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Here's how one student group plans to protect jaywalker rights on Forbes Avenue - The Pitt News

The Pitt News

Here’s how one student group plans to protect jaywalker rights on Forbes Avenue

By Stephanie Roman / Staff Writer

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Editor’s Note: This is a satirical story.

Shawna Rhodes was crossing Forbes Avenue between Litchfield Towers and David Lawrence Hall when a car traveling 30 mph in a 25 mph zone whooshed by her and clipped her backpack at approximately 8:35 p.m. on Tuesday.

“It was so scary,” Rhodes said. “After it happened, I realized someone needed to do something about these drivers.”

That “someone” is Rhodes herself — she founded the STOUT “street outreach” organization two days after her life-changing ordeal.

Together with STOUT vice president Jenna Otto, Rhodes completed the paperwork to form the organization, and it green-lighted with 250 inaugural members. Otto expects the number of active members to grow.

“If you ever mean mugged the 10a driver plowing down that street, this is the group for you,” Rhodes said. 

The group’s mission is to “remove all unnecessary vehicular traffic along Forbes [Avenue] in Oakland.” 

“Pitt is a college campus … it’s silly to think that other people get preference over the students,” Rhodes said. “STOUT’s goal is to bring pedestrians awareness about the dangers of distracted drivers and to dismantle the automobile hegemony.”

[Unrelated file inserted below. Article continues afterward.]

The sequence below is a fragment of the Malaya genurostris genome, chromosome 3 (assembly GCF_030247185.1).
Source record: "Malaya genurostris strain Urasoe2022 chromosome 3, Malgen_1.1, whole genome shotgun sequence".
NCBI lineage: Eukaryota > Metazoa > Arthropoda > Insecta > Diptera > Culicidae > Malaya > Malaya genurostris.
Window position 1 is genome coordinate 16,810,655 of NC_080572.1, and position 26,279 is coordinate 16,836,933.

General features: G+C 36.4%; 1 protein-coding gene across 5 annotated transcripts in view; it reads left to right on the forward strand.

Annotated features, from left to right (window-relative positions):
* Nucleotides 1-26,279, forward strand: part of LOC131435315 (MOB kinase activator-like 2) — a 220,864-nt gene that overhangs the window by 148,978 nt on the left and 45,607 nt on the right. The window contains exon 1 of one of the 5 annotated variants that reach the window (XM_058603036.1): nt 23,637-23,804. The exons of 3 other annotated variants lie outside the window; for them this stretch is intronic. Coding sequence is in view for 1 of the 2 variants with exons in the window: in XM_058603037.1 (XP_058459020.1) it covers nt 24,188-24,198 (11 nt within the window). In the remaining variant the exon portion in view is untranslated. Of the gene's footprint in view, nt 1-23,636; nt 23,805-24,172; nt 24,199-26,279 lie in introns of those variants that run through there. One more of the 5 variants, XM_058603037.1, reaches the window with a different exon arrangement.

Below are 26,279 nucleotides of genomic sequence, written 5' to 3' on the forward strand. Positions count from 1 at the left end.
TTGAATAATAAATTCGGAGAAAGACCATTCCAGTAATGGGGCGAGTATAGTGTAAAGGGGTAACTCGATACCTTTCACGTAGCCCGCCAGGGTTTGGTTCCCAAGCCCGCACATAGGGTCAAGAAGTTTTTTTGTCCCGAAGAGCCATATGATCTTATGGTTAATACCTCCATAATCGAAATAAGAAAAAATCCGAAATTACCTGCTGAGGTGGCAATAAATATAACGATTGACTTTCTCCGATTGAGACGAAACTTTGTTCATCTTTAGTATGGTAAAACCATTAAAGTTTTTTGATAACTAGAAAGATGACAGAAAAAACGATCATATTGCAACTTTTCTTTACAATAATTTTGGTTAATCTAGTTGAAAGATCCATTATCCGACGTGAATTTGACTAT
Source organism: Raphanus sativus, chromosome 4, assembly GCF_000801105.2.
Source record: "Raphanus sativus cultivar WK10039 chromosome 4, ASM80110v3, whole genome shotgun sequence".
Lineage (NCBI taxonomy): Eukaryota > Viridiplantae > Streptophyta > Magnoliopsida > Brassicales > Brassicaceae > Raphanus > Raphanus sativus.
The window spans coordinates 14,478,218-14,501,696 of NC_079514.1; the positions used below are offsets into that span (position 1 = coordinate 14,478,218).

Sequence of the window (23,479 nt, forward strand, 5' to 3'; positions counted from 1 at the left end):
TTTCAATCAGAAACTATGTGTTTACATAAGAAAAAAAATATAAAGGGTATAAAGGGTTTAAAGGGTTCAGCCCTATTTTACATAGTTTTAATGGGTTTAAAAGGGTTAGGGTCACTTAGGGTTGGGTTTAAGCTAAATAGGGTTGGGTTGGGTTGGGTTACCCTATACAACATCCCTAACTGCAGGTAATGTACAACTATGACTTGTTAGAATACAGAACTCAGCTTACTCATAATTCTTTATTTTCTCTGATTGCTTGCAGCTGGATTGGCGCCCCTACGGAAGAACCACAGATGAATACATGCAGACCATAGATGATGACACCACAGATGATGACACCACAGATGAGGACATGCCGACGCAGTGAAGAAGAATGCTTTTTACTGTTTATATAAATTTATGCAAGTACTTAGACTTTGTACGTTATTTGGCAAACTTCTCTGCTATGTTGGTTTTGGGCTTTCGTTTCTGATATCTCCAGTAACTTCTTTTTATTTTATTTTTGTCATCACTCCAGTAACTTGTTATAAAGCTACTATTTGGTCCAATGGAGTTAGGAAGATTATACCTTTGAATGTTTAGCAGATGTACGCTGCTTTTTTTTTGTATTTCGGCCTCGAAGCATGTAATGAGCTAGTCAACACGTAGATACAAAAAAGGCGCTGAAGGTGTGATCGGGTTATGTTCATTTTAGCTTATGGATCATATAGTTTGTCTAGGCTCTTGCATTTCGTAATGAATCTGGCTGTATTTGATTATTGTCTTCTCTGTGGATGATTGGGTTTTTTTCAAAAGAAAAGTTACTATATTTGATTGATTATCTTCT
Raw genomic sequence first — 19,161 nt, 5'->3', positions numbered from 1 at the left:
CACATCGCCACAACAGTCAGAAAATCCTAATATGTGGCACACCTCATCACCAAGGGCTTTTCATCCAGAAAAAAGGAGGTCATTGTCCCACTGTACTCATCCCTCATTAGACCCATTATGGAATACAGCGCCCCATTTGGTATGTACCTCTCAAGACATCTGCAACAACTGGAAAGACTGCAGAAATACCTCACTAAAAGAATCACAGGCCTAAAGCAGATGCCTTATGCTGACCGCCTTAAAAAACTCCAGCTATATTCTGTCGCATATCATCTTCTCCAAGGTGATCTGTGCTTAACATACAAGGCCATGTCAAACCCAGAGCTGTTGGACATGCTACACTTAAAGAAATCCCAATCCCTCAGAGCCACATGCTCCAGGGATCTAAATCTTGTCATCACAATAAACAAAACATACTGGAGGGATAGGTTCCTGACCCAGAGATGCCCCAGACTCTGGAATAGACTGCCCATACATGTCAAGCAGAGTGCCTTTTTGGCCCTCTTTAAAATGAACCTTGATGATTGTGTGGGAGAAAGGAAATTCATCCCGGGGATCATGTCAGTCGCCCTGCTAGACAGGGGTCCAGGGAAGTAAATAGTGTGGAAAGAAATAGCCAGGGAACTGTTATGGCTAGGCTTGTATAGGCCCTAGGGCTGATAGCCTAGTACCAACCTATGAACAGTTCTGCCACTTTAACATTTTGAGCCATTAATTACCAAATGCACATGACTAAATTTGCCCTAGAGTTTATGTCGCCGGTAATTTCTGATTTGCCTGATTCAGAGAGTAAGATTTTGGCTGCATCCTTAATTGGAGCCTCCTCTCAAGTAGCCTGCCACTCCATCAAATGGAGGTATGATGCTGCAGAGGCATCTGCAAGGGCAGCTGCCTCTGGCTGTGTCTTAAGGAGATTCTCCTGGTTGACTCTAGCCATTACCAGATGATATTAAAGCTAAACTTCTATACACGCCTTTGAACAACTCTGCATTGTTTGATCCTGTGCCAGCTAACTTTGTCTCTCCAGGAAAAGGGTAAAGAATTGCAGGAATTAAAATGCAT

Some of STOUT’s inductees already protested the unfair superiority of the motor vehicle. Members picketed Sunday afternoon with handmade cardboard signs, with slogans like, “Cars Are From Mars,” “Don’t Hit Me/ I’ll Sue,” “Our Way Or The Highway” and “Pedestrians Always Have The Right Of Way!” 

Protesters repeatedly chanted, “Distracted driving is a crime/ Hit one of us, and you’ll do the time.”

Otto cites reliable eyeball-estimation that suggests approximately 200 students cross Forbes between Towers and David Lawrence Hall each day, and this alone creates 200 opportunities for an accident. She said that STOUT’s action is all about prevention. 

“Do you know how many accidents there have been? Well, none that we know of, but it’s bound to happen eventually. STOUT’s goal is to prevent that from ever occurring,” Otto said.

STOUT protesters later joined hands and formed a circle. They laid down on the street, forming a barrier of solidarity, despite a serious influx of horn-honking resisters trying to commute to work.

“Drivers just don’t understand sometimes,” Rhodes said. “I was running late to class once, but I had to wait nearly five full minutes before the traffic slowed enough for me to cross. Ludicrous.” 

Even in its limited duration, STOUT drew up blueprints to reorganize the street structure on Oakland’s Forbes Avenue between the Towers and David Lawrence Hall. STOUT has submitted drafts to PennDOT for approval. If accepted, the University and PennDOT would team up to tear down David Lawrence Hall in order to build a new road for motor vehicle traffic.

Pitt spokesman John Fedele said last April that that the University had made arrangements to reconstruct David Lawrence Hall. 

“It is my belief that making Forbes Avenue between the Towers patio and David Lawrence Hall a more hospitable environment to pedestrians will encourage timeliness,” Fedele said.

Policy adjustments to street-crossing protocol, he said, could attract more students to Pitt.

“Students running late to class won’t have to worry about breaking laws or getting held up and fined by law enforcement,” Fedele said. “Without this stress, we expect attendance rates to spike.”

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Here’s how one student group plans to protect jaywalker rights on Forbes Avenue